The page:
About to graduate from college, Carl tells the story of his childhood, a sort of informal testimonial to thank the men who raised him. To begin with, he was leery about having a gay couple for his foster parents, but living with Leonard Schafer and James MacPhalen, he found love, respect, and stability for the first time in his young life. Now that his biological father has reappeared and wants him back, everything may change again… and not for the better.
Sometimes laughter is the only remedy for sorrow.
I was expecting a heart-warming journey, but I never thought I’d laugh as much as I did while reading My Three Dads. Carl has a sharp tongue that finally meets its match with James. It is their sometimes off-color humor that veers the plot away from sentimentality. Fostering an older child who has experienced more disruptions than he can recall isn’t easy. It would have been disingenuous to portray Carl as anything other than the troubled, distrustful, angry preteen he was when he first moved in with James and Leonard, but giving these characters such well rounded senses of humour softens the difficult times they experience as a brand new family.
The first half of the story was so interesting I couldn’t stop reading. Carl has to unlearn many negative stereotypes and habits that he picked up in previous homes, and seeing him awkwardly react to people and places he had previously thought were bad was eye-opening. It’s difficult to face one’s one prejudices like that, and Carl’s willingness to change his mind when confronted with new information made me like his character even more than I had before.
This book is described as a contemporary romance, but it reads like a young adult novel. The type of love Carl hopes to find is paternal instead of romantic. His fathers are longterm partners when they begin fostering him, and the plot centers around Carl deciding if he’s ready to try to become part of an emotionally healthy family. He spent most of his childhood bouncing around from one neglectful or abusive home to the next and has long since forgotten what it’s like to loved or wanted when Leonard and James enter his life. This search for a permanent place to belong and Carl’s occasional struggles with other people’s reactions his non-traditional family would make this tale very appealing to middle and high school aged students.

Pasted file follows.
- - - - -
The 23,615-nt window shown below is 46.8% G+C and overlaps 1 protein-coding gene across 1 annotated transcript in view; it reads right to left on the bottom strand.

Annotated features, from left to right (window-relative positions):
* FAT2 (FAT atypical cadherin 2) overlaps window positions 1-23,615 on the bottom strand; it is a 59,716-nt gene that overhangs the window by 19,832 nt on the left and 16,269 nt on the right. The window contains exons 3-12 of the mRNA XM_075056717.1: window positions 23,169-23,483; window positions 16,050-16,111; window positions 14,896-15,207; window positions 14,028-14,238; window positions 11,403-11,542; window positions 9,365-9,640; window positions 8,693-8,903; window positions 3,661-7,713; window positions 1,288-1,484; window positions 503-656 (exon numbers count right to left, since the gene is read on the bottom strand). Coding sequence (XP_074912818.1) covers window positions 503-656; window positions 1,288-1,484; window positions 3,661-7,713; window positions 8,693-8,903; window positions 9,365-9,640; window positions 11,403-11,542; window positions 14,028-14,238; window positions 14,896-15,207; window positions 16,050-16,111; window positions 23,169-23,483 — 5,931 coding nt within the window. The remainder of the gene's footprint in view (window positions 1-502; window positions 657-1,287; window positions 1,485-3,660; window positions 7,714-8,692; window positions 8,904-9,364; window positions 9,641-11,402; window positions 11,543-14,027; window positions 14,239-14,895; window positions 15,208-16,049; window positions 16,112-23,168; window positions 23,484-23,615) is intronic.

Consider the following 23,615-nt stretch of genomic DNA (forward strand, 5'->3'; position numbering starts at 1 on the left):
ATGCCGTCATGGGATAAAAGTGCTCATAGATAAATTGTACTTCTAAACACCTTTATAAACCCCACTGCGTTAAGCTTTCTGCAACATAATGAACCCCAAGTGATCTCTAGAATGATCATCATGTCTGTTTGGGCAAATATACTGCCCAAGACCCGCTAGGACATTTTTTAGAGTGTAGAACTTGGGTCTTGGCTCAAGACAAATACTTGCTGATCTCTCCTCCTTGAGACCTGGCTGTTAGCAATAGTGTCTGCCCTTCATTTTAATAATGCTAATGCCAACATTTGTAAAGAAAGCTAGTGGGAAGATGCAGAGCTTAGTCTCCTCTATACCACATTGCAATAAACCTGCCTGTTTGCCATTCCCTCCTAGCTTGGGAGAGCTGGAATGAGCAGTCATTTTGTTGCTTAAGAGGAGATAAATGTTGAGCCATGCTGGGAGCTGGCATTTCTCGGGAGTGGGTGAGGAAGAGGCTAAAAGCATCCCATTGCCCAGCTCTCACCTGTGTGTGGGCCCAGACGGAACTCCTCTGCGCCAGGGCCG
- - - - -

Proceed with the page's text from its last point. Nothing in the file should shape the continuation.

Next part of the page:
I can’t in good conscience recommend it to teenagers, though, because of what happens in later on in the plot. The heat level for this story was described as “sweet”, but the scenes in which Carl spies on his dads quickly become much more sexually graphic than is typical for this category. In one scene his fathers engage in heavy petting in the living room late one night when they think their son is sleeping. In another they are quietly having sex in their bedroom when Carl sneaks up on them. Carl has never lived with a happy, peaceful, loving couple before and it takes a long time for him to adjust to his new circumstances. He is understandably curious about how his fathers express their emotions to one another when he isn’t around, but the level of detail about what he sees is just as inappropriate as Leonard’s extremely angry response when Carl’s presence is detected in the hallway outside his fathers’ bedroom.
I would have also like to see more attention paid to all of the legal trouble that Carl’s biological father stirs up when he discovers his son is about to be adopted. The idea that any parent could abandon his child to for well over a decade and then show up and disrupt his child’s last chance to have a stable life is illogical to me.
Biological parents have rights, of course, but I was flabbergasted at how seriously this man’s objections were taken and wish this section of the story had been explained more carefully. The legal and moral implications of the case are troubling and fascinating and had this section been given more time to develop the book would have earned a much higher rating.
My Three Dads shows a lot of promise. The premise caught my attention immediately, and the narrator’s description of his chaotic childhood and slow, halting adjustment to his final family was as realistic as it was touching. The emotional bond that develops between Carl and his dads brought tears to my eyes and gave me glimpses of the story it could have been.